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UN High Seas Treaty: Advocating For More Countries To Sign

5 min read

UN High Seas Treaty: Advocating For More Countries To Sign


TWOTHIRDS is calling for every country to sign the UN High Seas Treaty, to protect what we love most: our ocean.


Did you know that history was made on September 20th as nation-states signed on the dotted line to protect international waters from exploitation? In a world awash with bad news, the UN High Seas Treaty was a glimmer of hope, showing that there is an appetite for people and governments to unite and protect the environment.

With the minimum of 60 nation signatures already met (82 at the time of writing), the treaty is now guaranteed to be ratified, but the more countries that sign up, the more effective the treaty will be.


“We need to keep working towards a swift ratification, with the hope that the treaty can enter into force by the June 2025 UN Ocean Conference in Nice, France.” - UN Commissioner for Environment, Oceans and Fisheries Virginijus Sinkevičius


What Are The High Seas & International Waters?

The UN defines the high seas as those areas of ocean which do not fall under national jurisdiction. Prior to the drafting of the treaty, this vast tract of ocean, which constitutes an incredible half of the Earth’s surface and 95% of the ocean’s volume, was free game – open to unchecked exploitation.

Imagine a piece of land that covers half of the planet’s surface being designated as a protected national park and that gives some context as to just how remarkable this agreement is, although it should be noted that the treaty only provides a framework for the creation of future marine conservation areas within the high seas, and does not offer an instant, blanket environmental protection. 

How Will The Treaty Protect The Ocean & Who Will Enforce It?

The UN will not be sending ocean-bound UN peacekeepers to protect the high seas. Instead, the treaty provides a framework through which international law can be leveraged to force state and private actors to treat international waters respectfully; in a way that takes into account all stakeholders – whales included! 

Which Countries Have Signed & Which Are Still To Sign?

The list of signatories can be found here. Among them are our home country Spain, as well as global powerhouses such as China and the US. The EU has also played a significant role in bringing this treaty to fruition by encouraging all its member states to sign up.

At the time of writing, some countries notably absent from the treaty include Canada, Russia and Japan. Both Canada and Russia would be particularly crucial signatories considering they have the 1st and 4th largest coastlines in the world respectively, with both nations keen to exploit natural resources that will become available as Arctic sea ice melts. 

Does The Treaty Go Far Enough?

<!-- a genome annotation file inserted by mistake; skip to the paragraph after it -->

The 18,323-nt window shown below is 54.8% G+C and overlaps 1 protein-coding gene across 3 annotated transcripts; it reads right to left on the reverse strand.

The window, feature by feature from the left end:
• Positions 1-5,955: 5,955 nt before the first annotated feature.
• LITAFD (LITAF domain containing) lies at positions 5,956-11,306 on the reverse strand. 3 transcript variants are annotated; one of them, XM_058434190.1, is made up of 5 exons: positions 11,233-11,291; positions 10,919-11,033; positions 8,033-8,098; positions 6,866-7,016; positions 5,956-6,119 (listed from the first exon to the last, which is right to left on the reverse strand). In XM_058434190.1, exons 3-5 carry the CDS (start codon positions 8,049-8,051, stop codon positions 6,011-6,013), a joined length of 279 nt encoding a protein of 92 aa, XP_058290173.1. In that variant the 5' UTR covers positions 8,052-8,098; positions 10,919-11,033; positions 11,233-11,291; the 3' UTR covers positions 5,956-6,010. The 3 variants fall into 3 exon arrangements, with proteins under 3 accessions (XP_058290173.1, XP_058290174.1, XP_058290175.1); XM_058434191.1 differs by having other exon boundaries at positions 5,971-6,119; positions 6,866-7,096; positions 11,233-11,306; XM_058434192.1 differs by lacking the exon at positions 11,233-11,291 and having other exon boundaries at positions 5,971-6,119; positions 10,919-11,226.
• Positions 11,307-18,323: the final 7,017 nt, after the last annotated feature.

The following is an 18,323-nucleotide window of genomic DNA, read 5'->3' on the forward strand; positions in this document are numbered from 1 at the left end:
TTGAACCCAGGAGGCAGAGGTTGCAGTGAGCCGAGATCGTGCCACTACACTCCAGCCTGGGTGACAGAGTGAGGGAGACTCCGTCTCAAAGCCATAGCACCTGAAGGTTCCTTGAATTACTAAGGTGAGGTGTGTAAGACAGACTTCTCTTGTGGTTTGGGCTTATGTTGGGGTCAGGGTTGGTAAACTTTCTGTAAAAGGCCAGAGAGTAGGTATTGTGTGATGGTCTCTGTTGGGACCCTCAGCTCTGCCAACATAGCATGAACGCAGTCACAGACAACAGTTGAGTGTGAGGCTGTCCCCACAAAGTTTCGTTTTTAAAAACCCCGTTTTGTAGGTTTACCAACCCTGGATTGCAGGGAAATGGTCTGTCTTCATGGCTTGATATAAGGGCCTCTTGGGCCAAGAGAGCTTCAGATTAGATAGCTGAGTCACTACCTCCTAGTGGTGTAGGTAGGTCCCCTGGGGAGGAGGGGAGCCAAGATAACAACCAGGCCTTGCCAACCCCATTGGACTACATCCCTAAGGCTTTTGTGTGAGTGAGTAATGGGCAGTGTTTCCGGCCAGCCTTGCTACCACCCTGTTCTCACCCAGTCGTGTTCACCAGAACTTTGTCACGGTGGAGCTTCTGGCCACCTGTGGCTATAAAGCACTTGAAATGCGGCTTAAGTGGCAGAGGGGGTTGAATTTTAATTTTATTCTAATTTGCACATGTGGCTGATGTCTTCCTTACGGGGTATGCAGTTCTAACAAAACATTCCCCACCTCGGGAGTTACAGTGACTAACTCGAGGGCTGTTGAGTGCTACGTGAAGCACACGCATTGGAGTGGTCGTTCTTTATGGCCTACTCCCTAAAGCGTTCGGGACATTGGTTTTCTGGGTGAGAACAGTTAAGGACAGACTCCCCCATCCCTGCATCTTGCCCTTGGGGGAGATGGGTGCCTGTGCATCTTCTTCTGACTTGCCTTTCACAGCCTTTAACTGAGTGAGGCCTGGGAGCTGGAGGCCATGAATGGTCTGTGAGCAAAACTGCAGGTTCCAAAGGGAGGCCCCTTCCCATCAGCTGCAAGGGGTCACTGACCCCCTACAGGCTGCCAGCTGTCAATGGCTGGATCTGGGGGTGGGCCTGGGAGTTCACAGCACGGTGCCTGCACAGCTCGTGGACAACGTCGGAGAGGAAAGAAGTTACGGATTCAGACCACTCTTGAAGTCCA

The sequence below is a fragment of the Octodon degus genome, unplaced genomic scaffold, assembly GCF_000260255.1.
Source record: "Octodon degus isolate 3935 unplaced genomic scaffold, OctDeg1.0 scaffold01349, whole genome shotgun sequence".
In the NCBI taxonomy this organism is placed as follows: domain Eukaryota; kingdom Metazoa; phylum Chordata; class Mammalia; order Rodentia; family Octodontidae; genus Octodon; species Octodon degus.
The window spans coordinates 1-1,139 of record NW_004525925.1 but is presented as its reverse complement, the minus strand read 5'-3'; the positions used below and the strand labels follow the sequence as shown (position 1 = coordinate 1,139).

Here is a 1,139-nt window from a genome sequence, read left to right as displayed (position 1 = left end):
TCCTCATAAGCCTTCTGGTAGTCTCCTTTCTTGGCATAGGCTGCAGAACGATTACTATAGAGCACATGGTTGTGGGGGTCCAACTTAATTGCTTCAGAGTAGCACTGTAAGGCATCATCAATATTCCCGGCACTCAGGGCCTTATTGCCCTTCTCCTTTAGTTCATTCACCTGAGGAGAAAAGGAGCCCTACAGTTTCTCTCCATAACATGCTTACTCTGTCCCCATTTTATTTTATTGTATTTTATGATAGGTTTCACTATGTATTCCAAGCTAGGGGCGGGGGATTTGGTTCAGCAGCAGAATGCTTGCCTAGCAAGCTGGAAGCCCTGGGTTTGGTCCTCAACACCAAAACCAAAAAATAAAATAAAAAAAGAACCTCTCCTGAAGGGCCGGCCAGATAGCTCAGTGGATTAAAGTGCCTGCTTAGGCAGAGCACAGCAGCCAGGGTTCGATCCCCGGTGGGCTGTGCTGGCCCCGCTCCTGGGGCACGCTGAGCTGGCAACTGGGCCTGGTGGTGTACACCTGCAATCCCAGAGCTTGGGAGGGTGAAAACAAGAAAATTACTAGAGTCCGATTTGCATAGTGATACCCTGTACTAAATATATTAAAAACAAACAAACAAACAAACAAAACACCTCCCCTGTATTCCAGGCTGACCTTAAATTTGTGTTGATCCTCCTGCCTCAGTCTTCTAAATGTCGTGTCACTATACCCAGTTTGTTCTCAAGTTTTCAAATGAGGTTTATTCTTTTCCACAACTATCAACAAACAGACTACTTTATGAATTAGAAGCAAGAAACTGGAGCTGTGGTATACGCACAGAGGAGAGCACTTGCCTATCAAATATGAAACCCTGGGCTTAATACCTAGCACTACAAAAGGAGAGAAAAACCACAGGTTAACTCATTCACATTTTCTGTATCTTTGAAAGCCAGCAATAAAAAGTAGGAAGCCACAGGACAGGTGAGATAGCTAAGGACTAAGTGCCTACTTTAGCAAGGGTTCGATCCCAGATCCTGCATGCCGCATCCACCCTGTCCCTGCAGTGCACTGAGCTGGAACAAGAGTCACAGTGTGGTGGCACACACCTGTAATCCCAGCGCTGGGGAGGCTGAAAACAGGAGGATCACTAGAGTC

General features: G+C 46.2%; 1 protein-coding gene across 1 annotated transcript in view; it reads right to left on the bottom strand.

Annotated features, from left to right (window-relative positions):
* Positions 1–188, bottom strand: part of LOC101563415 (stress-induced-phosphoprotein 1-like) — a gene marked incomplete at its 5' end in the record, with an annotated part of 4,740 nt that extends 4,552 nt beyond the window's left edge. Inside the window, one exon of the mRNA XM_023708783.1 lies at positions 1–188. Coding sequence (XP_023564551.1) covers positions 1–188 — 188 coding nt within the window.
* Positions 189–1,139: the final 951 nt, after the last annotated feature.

There are well-founded concerns that, despite all its positive implications, the UN High Seas Treaty may fall short of providing adequate protections to the ocean. The most pertinent of these are well summarised in the Nature journal:


“...the treaty’s provisions don’t overrule regulations laid down by the authorities that oversee existing high seas activities.” 


- This means that any mining, fishing or shipping projects that have already been okayed by bodies like the International Maritime Organisation won’t be prohibited by the treaty, so much of the high seas will still be open to exploitation through regulatory back channels.


“The treaty cannot create protected areas in places already covered by fishing agreements, even if that fishing is unsustainable and depleting stocks.” 


- One of the treaty’s biggest oversights, it will be hard for many areas of the high seas to be rewilded and for fish populations to be replenished. As well as existing fishing operations, military operations will also be exempt from the treaty’s oversight, an oft overlooked source of marine habitat disruption.


“Nor will the treaty end current offshore environmental violations.”


- Cruise ships will still be free to pump waste into the high seas, agricultural and industrial chemicals will still create ocean dead zones, and the amount of plastic in our ocean will continue to grow, because the treaty does not have the scope to penalise such environmental violations. 

Why The Treaty Is Still A Huge Win!

No international agreement is ever water tight (excuse the pun!). There are always compromises to be made. By and large, this is still a treaty very much worth supporting as it will empower nations and peoples to create protected areas of the high seas, which international law and the UN will then help them uphold.

Other excellent aspects of the treaty include its acceptance that richer nations should bear the brunt of the costs related to ocean conservation. This will be made possible by a stakeholder ownership-style structure, whereby countries can profit from exploiting resources found in the high seas, but only so long as they channel a percentage of their profits into a fund dedicated to protecting the ocean. Richer countries will also be asked to pay a higher percentage of profits than their poorer counterparts. 

There will also be scope for all scientific research findings related to the high seas to be made open-source (available to the public) so that smaller countries can benefit from such data without incurring the usual high costs. This will help prevent powerful state and private entities taking advantage of poor countries that lack the crucial data they need to develop policies that protect their local ecosystems.

In short, the UN High Seas Treaty may not be perfect, but it’s a giant step in the right direction.


Write to your political representatives today and get them onboard!